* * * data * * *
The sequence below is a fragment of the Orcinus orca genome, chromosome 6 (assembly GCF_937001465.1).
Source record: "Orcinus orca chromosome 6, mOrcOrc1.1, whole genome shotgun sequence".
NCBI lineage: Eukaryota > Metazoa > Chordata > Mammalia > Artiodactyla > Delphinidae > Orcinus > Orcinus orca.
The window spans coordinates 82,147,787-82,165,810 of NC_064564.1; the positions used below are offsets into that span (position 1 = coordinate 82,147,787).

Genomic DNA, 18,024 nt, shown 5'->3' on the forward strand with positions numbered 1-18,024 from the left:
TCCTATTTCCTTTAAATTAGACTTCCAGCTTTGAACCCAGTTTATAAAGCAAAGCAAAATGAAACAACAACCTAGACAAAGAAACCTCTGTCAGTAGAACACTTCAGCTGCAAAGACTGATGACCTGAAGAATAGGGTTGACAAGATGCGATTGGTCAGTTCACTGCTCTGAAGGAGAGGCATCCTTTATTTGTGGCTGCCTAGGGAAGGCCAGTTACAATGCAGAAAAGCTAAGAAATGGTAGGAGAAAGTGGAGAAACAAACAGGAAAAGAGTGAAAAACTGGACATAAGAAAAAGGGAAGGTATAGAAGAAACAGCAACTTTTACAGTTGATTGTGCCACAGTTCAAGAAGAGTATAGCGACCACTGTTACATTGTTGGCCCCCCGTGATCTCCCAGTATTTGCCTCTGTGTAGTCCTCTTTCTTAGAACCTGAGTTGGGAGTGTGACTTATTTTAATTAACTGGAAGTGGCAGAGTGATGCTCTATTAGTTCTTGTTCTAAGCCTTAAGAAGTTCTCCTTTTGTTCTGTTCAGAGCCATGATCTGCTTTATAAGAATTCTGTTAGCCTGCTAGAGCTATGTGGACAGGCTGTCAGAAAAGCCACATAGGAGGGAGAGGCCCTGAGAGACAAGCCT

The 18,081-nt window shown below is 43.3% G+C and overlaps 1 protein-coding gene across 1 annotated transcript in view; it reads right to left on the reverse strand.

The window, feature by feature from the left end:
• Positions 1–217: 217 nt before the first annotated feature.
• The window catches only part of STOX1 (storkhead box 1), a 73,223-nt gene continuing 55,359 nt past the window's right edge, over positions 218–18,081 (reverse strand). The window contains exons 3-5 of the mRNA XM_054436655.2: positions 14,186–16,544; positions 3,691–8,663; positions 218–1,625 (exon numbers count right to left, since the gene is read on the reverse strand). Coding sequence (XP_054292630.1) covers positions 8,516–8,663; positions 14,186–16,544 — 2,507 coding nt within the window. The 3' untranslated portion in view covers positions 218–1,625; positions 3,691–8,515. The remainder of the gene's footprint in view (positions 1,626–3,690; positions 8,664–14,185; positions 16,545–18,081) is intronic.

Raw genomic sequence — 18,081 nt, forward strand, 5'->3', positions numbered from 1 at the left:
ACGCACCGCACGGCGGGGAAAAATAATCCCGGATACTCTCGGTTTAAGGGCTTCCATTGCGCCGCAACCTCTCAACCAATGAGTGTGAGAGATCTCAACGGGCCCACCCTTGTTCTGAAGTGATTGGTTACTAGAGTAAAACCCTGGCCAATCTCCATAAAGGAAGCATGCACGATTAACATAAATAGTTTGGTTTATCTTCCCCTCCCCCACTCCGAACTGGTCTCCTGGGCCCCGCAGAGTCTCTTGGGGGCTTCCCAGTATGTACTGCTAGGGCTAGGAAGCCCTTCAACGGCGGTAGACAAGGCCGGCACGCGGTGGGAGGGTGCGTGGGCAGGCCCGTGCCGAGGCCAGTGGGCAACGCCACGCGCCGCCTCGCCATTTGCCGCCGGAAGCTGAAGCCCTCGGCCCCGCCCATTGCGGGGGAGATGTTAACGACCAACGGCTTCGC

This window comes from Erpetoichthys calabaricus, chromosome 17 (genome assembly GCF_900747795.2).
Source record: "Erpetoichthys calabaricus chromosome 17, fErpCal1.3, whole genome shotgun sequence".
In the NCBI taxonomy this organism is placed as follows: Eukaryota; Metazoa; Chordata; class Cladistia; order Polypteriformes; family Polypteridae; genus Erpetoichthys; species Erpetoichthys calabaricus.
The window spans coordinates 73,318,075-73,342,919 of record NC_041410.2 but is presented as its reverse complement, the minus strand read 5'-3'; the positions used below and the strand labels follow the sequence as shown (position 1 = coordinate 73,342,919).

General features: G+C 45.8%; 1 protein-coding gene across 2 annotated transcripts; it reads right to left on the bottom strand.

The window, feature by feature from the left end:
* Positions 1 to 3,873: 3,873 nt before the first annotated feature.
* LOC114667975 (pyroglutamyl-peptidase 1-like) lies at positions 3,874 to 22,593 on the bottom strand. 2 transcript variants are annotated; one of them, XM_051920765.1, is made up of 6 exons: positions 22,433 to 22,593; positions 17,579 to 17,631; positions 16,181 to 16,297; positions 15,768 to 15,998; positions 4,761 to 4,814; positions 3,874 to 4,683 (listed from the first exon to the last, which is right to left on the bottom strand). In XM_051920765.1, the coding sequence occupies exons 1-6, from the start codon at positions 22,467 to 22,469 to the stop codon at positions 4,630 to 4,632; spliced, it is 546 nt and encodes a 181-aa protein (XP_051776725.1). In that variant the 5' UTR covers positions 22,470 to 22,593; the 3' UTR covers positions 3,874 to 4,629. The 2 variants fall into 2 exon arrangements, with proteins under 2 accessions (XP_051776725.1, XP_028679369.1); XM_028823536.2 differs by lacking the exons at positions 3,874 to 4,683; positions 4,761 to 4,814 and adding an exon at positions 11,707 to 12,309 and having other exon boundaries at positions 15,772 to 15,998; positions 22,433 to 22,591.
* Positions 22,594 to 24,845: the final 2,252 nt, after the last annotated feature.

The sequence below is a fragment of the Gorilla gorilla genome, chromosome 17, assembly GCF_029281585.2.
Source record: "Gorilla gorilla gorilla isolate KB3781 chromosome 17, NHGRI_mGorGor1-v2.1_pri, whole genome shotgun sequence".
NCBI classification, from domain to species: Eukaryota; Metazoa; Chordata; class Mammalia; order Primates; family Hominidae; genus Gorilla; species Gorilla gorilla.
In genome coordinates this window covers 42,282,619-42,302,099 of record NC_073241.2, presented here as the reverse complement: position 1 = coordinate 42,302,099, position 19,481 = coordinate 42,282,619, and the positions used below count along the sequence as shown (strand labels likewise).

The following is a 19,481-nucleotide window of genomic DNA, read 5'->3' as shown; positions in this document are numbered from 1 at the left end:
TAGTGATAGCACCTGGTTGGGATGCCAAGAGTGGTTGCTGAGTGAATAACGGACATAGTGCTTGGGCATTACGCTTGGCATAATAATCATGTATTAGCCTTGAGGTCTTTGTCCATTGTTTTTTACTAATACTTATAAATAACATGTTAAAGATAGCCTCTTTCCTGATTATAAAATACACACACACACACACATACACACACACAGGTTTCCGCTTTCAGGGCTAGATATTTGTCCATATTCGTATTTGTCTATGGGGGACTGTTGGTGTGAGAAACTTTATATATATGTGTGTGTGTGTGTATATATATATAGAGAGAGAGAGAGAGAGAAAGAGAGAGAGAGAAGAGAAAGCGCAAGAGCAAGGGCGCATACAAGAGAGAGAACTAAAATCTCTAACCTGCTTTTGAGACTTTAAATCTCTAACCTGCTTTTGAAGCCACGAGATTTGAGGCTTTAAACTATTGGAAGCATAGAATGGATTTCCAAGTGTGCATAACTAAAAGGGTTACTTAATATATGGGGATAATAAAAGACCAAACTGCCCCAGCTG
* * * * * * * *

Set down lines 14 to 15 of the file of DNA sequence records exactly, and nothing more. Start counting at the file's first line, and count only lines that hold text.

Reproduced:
Source record: "Erpetoichthys calabaricus chromosome 17, fErpCal1.3, whole genome shotgun sequence".
In the NCBI taxonomy this organism is placed as follows: Eukaryota; Metazoa; Chordata; class Cladistia; order Polypteriformes; family Polypteridae; genus Erpetoichthys; species Erpetoichthys calabaricus.